before. "They came because they want the work and know this is
how they're going to get it."
whether anyone had been reimbursed for travel expenses, Bunce replied,
"Absolutely not! Did you ask that question of the people who spoke
against the project?"
for any possible tie-ins to his other job as a casino advocate, the
labor organizer spoke of how all deals were currently for casinos down
in the Route 209 corridor. He said he didn't think that Route 28 could
handle such traffic. But then Bunce raised the subject of Senator John
Bonacic's recently proposed legislation to open up gambling into Greene
County and other areas, and remove the need for any tie-ins to Native
the entire hearing process for the Belleayre Resort DEIS, advocates
of the massive development -- which would place two golf resorts, two
hotels, and multiple time share homes and condominiums along the ridgeline
surrounding the state-owned Belleayre Mountain Ski Center - have lauded
the project's promise of local jobs cutting back on local residents'
need to go elsewhere, from Olive to Kingston, for employment.
speakers focused on issues of community character and possible pollution.
D'Orazio, president of the Onteora School Board, read a statement from
the district outlining its concerns regarding increased traffic on Route
28. Monla Davenport, President of the Catskill 3500 Club and a member
of the Woodstock Civic Design Committee, spoke of the Catskill Park's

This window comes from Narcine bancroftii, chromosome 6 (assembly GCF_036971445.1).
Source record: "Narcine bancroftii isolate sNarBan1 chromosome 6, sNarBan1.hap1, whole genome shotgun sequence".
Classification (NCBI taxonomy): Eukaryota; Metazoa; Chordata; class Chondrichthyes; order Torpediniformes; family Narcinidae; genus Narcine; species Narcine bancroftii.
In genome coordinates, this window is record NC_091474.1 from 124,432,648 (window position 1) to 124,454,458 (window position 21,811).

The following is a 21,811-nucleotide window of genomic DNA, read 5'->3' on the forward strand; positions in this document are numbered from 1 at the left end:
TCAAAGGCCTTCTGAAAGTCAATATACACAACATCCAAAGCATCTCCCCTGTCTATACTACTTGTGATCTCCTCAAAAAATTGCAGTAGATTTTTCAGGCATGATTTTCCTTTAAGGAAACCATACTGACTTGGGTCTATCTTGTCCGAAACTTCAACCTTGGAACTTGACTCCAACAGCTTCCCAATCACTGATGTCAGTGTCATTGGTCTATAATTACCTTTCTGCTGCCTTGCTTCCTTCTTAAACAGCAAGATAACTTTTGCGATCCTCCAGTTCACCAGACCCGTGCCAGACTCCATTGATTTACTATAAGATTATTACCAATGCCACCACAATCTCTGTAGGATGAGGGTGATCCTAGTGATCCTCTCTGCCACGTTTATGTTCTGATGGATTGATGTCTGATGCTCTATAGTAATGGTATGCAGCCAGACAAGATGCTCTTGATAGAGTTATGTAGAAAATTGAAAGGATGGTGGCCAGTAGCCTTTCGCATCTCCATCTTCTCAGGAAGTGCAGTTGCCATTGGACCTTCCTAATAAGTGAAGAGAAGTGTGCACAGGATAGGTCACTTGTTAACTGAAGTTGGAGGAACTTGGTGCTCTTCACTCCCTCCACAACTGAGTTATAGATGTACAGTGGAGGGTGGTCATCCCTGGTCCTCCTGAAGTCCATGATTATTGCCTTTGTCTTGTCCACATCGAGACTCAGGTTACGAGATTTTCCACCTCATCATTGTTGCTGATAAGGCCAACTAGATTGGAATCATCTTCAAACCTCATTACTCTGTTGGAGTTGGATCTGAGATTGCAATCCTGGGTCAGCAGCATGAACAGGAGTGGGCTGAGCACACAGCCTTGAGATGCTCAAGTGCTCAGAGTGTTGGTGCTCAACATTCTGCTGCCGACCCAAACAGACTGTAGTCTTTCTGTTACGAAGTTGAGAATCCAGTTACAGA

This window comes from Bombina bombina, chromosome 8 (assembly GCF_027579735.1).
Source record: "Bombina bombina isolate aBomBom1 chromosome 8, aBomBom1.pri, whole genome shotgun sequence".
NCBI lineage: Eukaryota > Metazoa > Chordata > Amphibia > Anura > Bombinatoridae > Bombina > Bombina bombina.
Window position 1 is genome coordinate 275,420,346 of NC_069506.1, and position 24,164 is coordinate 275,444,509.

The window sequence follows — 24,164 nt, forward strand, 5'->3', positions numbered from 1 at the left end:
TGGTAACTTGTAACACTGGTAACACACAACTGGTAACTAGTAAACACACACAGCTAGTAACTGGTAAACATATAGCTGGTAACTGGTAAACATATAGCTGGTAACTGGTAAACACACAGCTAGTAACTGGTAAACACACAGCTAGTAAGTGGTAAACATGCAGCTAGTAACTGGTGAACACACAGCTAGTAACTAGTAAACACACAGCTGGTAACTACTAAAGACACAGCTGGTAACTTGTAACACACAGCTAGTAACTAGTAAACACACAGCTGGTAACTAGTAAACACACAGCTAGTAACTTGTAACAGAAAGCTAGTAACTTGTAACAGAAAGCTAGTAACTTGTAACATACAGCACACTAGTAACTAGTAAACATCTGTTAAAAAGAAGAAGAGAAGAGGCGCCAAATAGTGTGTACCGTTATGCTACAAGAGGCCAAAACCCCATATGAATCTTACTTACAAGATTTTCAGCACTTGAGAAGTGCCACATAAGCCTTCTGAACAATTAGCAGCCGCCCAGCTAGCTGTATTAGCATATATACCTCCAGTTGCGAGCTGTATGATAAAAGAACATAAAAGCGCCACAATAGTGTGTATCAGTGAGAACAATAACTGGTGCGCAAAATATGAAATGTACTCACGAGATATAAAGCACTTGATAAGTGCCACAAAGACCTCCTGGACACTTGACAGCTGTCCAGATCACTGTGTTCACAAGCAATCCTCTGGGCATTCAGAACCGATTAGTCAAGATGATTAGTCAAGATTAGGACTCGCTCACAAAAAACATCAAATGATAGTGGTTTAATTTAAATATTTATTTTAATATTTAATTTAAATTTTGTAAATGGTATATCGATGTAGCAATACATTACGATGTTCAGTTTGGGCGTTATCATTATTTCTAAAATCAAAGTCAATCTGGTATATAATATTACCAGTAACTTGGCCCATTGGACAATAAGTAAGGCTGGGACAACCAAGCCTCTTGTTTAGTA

concept of wilderness and how the project would harm the Catskill Park's
inherently special qualities. Dr. Mac Lipkin of Chichester spoke on
behalf of the many second homers who make the area home and are against
the project, later challenging Fratto on his call to take down second
homes if people wanted wilderness.
on his experience as former President of the Bowery Savings Bank and
Executive Director of the Federal Savings and Loan Insurance Corporation
following the S&L debacle of the 1980s, which he helped pull the
nation out of, attorney Stuart D. Root of Roscoe outlined potential
problems with the funding behind Belleayre Resorts.
Crossroads venture simply does not pass the smell test," Root said.
"Gitter's ability to start ripping up the mountainside is not in
question. Rather it is his ability to complete the project, involving
some of the most difficult of all improvements to finance, namely time-shares.
Many institutional lenders will not touch such fragile real estate structures.
So where is Mr. Gitter getting his funds? And if he cannot say,
for whatever reason, should he be allowed willy-nilly to 'start' construction?"
date, Gitter has explained his financing plans in terms of investors,
the only visible team currently being that of Morgan Stanley Dean
Witter Chairman Richard Fisher and Fisher's ex-wife Emily.
how large development financing on the scale Gitter is proposing usually
works, Root spoke of two basic steps. First, a lending institution is
approached, usually a large bank or investment house at such a large
level. The developer lays out his plans, including how he plans to pay
back whatever loans are granted. Second, the lending institution seeks
protection against its own shareholders, whose money they will be doling
out, so they don't end up with a hole in the ground if the project fails-
usually in the form of some sort of bonding.
this situation, what Gitter's basically doing is blowing smoke by saying
he's got deep pockets so no one should be asking such questions,"
Root said. "He's making it all look very cozy- and yet we haven't